I just laced up my new running shoes. After the Warrior Dash last weekend, I left my old shoes there with the organization Green Sneakers. They will clean all the shoes they collect and distribute them to people who need them. Most of them will go overseas.
That left me needing a new pair of running shoes. For the last week I have been using an old pair I found in the back of my closet. I am a Saucony diehard. I can't wear Nike. Or Reebok. Or Adidas. I can wear Asics, New Balance or Saucony. But after many, many pairs of sneakers, I have found that this particular Saucony Cohesion style sneaker works for me.
Last year, I tried a different brand of running shoe. While my feet were fine, I developed achilles issues and had to stop running for almost 2 months. The only change had been my shoes, so I am certain that is what caused it. Fortunately, the injury happened right before my surgery, so after completing 2 months of physical therapy, I was forced to rest for an additional 2 months. Last winter, I returned to my beloved Saucony Cohesions.
I tend to get super lucky and find Saucony Cohesions on sale. They aren't expensive shoes and have a starting price point of around $55 on the official Saucony web site. They also tend to be easy to find a size as many people don't even consider buying them. The girl working at the box store handed them to me with a look on her face that would make someone believe she was handing me a cardboard box full of dog poop. She even said to me "these are the least quality shoes we offer." With a tone. I'm guessing she is basing her opinion on what the cute shoe rep who was there at the same time explaining to her all the benefits of the new $150 Under Armour shoes he was pushing. I kindly told her I disagreed and said shoes accompanied me on training for and completing a full marathon, two half marathons, two 25K trail runs and too many 5K's to count.
Another place I get lucky to buy my beloved Cohesions is at Marshall's. As stated above, Cohesions get overlooked. I think people mistake price with quality. As such, stores get stuck with many leftovers in last season's colors. These find their way to Marshall's and I stock up when they do!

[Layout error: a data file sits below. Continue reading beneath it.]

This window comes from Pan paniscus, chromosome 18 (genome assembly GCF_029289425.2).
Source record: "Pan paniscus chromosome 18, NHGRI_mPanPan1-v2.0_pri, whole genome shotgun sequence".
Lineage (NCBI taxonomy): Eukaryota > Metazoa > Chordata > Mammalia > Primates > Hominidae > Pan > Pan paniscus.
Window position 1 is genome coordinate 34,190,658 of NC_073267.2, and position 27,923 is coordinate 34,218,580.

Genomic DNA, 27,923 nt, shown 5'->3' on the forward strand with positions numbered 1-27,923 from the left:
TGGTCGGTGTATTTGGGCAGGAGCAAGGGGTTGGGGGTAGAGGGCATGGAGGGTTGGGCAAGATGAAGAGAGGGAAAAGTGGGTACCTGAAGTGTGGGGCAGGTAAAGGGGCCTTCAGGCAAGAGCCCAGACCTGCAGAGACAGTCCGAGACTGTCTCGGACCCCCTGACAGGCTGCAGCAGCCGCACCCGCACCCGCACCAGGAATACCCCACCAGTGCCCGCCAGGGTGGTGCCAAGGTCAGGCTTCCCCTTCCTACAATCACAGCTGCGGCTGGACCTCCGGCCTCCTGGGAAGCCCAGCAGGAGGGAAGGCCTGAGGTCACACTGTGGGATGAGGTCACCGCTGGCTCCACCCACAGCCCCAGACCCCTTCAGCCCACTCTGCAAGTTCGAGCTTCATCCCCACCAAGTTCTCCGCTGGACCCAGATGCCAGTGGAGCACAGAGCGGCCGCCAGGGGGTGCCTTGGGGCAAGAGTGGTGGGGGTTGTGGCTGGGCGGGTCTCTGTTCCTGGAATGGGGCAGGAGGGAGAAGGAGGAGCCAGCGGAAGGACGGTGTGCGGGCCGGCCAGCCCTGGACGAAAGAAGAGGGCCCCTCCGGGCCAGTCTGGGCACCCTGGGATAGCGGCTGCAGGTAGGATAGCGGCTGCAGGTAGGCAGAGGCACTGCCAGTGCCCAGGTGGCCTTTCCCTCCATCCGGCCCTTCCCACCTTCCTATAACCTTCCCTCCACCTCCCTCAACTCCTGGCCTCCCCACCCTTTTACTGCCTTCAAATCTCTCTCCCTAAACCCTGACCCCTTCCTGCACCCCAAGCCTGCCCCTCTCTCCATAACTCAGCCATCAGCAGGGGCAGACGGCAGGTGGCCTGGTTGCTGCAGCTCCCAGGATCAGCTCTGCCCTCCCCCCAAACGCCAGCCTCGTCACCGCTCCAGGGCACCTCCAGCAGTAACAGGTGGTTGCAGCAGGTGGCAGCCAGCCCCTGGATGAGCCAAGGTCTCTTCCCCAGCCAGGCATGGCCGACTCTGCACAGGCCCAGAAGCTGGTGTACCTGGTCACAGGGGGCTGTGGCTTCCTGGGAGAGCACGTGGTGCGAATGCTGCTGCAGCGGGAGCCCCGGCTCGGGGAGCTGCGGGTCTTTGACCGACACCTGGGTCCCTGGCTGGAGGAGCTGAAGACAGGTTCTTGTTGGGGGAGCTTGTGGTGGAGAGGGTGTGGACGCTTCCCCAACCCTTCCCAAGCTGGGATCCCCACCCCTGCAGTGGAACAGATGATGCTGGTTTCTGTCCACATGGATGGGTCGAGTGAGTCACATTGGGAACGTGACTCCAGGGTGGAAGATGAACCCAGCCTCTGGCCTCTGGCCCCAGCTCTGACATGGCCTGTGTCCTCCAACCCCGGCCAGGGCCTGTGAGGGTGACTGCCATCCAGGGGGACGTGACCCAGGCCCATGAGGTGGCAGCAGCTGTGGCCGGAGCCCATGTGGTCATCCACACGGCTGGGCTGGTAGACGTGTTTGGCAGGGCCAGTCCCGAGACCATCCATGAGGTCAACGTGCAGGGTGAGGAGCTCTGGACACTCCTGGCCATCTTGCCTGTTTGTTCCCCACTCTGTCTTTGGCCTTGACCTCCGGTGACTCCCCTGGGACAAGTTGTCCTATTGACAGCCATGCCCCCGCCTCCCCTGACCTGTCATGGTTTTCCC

The important thing to keep in mind is to find a shoe that works for you. These work for me, but may not be the right shoe for everyone. If you are a seasoned runner, you probably have a go to brand and style of shoe. If you are new to running, I highly recommend going to a running store to buy your first pair. They will not only analyze your stride and strike of your foot, they will find the shoe that works best for you. AND, even better, almost always a running store will stand behind their recommendation. If you aren't happy with the shoe, even if you have used it, they will take it back and help you find something that works. Be sure to ask if this option exists and what their time limit is for taking the shoes back. You may pay a little more for this first pair of shoes, but you will find the shoe that is right for you.
Remember that following any major change in your body, you may need to go back to the running store and make sure you are still in the best shoe for you. During my pregnancies, my foot grew an entire size and got wider. I switched to New Balance shoes during each of my pregnancies. (I ran into the 9th month with my first, into the 8th with my second and third.) I also stayed in the New Balances for a period of time after I had given birth, until my feet returned to their pre-pregnancy size and width.
Also, please don't ever buy shoes for running based on color. The fit is absolutely the most important criteria. It won't matter if the color looks good if you are limping due to a blister or worse, a run ending injury.
Running is a budget friendly way to get and stay healthy. Cut corners on the clothing. Shorts and t-shirts are fine. You don't need expensive, matching outfits. Spend the money on shoes, socks and a good sports bra. You may get lucky like me and find an inexpensive running shoe. You may need something that costs more. But get what works for you. Socks is another area not to cut corners. I like Nike's Dry Fit socks. They are a bit expensive, but again, I wait for sales and coupons and then I stock up.
Finally, take good care of your shoes by doing the following:
- Wear them only for running/walking. Don't use them for mowing the lawn, completing errands, or hanging around the house.
- Put rice in an old pair of socks and tie off the top. Place these in your shoes after a run. They will absorb excess moisture and keep your shoes from getting stinky. If your shoes start to smell, consider an anti-bacterial spray in addition to the homemade rice bags.
- Make sure you are lacing your shoes correctly. Lacing your shoes based on your own needs will allow your shoes to maintain their proper shape.
- Wipe down the outside of your shoes after any muddy runs.
- If you have to wash your running shoes, put them in the top rack of your dishwasher. It does a lot less damage to them than the washing machine. This will address odor issues as well.